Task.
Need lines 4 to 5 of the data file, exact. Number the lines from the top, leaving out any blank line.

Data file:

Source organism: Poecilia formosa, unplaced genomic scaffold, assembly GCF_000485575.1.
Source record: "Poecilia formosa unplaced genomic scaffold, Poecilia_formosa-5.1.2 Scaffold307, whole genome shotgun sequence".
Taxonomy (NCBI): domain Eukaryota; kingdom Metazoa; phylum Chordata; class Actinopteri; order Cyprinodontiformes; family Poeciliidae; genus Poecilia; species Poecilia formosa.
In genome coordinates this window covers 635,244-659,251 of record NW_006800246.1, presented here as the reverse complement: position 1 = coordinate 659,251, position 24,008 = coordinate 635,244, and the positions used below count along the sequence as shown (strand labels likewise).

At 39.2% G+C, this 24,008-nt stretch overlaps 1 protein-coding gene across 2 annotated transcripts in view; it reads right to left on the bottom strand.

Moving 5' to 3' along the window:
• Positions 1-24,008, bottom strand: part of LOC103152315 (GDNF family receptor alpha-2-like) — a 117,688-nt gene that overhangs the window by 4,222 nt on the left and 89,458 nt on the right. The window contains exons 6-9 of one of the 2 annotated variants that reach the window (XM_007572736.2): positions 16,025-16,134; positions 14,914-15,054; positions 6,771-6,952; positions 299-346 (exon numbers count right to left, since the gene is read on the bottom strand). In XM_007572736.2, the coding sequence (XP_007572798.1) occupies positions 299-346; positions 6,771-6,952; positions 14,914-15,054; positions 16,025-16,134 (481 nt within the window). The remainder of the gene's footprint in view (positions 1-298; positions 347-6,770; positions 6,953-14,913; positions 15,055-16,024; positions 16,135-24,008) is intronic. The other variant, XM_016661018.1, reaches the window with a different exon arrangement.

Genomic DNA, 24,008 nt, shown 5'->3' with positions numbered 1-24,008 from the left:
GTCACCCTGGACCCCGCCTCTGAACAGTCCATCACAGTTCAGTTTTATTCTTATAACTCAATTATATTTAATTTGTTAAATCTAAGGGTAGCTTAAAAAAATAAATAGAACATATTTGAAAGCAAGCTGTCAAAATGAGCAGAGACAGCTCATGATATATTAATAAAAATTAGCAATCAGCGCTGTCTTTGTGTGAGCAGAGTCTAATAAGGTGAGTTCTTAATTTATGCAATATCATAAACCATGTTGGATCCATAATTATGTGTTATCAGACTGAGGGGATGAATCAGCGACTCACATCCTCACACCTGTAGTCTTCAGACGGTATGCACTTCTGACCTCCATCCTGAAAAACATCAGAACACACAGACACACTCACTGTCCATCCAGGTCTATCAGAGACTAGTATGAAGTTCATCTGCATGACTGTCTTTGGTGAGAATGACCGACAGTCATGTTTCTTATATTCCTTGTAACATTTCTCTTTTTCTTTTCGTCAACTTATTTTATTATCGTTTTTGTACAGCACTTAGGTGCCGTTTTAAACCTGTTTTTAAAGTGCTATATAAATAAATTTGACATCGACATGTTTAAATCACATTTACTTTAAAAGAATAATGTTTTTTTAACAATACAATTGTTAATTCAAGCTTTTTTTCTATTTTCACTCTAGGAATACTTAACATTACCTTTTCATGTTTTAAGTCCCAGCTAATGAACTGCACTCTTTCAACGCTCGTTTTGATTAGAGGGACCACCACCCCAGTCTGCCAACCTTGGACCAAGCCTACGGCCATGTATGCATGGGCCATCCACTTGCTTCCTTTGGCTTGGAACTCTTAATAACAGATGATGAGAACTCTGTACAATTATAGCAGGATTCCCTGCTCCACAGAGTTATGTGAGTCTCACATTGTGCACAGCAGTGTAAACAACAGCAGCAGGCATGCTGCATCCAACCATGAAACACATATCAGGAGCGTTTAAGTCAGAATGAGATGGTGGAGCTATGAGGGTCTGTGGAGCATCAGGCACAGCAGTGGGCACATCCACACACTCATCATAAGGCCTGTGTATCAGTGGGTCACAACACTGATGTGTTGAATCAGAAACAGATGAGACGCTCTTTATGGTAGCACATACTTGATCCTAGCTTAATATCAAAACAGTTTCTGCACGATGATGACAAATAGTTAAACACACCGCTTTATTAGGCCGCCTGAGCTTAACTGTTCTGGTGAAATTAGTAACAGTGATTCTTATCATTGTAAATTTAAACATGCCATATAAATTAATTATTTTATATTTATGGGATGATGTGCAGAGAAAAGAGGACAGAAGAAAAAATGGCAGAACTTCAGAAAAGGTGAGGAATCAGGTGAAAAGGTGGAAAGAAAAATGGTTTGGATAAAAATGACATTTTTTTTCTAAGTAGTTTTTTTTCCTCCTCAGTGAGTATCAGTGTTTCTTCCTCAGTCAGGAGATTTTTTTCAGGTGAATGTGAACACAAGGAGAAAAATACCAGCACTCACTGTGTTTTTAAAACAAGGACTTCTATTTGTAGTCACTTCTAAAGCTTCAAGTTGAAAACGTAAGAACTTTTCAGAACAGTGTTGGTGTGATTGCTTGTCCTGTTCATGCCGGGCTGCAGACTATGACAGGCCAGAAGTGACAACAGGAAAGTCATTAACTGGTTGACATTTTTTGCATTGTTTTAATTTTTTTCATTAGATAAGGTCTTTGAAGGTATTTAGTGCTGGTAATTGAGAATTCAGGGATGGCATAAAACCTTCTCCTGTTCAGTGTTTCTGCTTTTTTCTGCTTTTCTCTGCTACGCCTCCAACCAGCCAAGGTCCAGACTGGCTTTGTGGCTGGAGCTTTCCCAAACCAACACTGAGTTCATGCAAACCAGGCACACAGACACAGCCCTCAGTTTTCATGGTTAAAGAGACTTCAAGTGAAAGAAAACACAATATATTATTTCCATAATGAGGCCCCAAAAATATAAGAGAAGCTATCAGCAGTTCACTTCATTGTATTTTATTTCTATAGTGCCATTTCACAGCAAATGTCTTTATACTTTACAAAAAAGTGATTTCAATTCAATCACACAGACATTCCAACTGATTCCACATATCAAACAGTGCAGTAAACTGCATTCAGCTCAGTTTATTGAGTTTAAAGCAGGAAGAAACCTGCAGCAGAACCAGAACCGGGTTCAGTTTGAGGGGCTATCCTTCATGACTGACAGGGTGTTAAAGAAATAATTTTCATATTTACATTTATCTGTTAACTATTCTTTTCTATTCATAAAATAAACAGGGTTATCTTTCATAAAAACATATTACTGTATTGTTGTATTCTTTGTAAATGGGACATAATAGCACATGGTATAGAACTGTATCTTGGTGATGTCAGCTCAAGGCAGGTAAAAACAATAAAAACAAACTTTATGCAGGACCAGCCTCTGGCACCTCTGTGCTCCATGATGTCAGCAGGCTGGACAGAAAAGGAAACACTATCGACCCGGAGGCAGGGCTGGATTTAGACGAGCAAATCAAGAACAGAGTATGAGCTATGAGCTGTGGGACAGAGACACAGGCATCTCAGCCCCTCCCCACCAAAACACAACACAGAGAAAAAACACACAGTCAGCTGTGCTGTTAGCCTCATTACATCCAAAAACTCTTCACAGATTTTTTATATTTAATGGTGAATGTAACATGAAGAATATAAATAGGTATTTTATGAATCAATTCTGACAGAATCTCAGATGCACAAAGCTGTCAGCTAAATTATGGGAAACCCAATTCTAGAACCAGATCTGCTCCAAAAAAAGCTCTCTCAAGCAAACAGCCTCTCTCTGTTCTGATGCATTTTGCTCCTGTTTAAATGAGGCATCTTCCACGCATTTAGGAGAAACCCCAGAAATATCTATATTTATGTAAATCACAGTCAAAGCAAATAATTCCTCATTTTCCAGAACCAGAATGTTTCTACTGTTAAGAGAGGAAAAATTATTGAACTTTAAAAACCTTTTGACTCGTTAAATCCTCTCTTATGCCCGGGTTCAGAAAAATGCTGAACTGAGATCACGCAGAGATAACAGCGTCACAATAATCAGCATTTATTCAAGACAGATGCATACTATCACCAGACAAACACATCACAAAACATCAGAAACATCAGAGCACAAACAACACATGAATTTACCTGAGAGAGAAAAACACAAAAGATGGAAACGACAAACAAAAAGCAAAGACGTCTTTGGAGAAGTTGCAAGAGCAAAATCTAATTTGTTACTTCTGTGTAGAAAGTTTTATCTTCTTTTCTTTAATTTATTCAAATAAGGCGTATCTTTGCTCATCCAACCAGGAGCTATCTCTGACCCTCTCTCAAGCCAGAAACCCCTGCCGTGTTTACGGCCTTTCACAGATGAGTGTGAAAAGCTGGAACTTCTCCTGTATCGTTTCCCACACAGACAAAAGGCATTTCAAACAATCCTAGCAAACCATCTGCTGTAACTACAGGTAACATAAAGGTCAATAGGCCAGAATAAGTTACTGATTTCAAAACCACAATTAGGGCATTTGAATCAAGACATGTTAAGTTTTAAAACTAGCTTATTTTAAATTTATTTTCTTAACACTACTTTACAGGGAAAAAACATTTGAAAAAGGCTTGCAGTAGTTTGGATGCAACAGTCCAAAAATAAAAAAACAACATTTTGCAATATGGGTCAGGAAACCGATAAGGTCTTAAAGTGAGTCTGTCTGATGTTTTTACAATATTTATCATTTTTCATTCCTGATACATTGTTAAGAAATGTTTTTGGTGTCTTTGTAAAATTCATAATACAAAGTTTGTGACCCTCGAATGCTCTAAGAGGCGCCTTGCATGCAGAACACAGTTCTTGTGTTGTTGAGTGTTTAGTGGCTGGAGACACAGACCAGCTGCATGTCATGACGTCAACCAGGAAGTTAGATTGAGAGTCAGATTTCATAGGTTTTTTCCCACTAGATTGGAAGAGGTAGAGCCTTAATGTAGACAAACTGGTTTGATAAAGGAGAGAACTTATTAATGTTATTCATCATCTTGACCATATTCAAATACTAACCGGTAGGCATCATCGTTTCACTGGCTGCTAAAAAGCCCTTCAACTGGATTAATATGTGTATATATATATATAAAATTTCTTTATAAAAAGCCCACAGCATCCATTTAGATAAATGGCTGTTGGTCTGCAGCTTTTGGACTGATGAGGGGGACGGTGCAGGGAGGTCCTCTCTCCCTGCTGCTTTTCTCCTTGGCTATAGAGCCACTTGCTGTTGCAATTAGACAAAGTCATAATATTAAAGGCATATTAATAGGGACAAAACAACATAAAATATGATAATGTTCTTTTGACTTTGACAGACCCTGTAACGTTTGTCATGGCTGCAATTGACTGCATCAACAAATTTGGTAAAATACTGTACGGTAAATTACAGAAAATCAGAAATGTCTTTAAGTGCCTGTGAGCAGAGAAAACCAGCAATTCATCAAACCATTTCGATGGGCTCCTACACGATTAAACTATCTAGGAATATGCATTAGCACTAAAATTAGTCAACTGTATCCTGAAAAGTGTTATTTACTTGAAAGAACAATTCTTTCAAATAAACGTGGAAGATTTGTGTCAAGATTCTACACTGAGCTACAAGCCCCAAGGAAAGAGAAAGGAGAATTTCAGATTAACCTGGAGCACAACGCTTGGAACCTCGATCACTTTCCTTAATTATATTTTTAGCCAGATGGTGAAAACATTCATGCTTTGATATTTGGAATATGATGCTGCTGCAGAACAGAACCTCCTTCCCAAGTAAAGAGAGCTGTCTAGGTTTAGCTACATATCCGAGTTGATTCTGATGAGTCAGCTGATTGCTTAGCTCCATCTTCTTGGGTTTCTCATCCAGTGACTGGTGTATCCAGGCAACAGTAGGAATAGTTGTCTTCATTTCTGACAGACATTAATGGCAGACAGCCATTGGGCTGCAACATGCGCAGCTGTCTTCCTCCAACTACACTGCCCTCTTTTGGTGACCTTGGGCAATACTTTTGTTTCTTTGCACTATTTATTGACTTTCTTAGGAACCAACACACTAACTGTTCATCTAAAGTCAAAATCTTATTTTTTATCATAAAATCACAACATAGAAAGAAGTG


In genome coordinates this window covers 635,244-659,251 of record NW_006800246.1, presented here as the reverse complement: position 1 = coordinate 659,251, position 24,008 = coordinate 635,244, and the positions used below count along the sequence as shown (strand labels likewise).

At 39.2% G+C, this 24,008-nt stretch overlaps 1 protein-coding gene across 2 annotated transcripts in view; it reads right to left on the bottom strand.